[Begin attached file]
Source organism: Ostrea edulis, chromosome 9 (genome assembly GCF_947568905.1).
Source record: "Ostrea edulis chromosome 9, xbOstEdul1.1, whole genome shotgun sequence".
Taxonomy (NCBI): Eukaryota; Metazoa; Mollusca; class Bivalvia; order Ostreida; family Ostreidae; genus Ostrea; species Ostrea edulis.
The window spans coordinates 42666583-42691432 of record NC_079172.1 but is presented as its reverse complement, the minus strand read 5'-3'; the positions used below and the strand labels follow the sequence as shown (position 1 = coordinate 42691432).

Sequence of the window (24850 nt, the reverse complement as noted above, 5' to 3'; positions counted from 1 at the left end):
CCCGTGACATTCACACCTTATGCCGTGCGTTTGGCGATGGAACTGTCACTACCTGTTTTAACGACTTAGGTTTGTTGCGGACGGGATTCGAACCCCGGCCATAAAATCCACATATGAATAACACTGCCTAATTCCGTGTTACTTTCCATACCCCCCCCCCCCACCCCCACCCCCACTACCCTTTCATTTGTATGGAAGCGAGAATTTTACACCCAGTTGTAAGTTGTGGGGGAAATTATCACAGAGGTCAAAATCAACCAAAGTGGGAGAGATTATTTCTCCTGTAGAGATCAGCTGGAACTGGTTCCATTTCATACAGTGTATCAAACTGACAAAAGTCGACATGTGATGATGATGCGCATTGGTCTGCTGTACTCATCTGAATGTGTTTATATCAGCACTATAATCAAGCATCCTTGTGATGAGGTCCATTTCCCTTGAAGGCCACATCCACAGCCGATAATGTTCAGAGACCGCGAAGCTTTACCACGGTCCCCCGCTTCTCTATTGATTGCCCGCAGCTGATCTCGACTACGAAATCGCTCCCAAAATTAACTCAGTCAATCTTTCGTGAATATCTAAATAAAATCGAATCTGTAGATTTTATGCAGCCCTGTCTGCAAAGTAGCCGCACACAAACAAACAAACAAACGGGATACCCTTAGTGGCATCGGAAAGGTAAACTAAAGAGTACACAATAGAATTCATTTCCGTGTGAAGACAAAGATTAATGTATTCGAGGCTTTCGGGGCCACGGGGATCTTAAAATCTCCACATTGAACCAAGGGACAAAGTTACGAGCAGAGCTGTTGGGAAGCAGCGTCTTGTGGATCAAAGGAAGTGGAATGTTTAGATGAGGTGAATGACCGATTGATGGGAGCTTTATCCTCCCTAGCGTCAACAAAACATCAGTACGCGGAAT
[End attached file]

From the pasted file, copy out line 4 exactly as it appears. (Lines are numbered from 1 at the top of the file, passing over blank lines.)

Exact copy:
The window spans coordinates 42666583-42691432 of record NC_079172.1 but is presented as its reverse complement, the minus strand read 5'-3'; the positions used below and the strand labels follow the sequence as shown (position 1 = coordinate 42691432).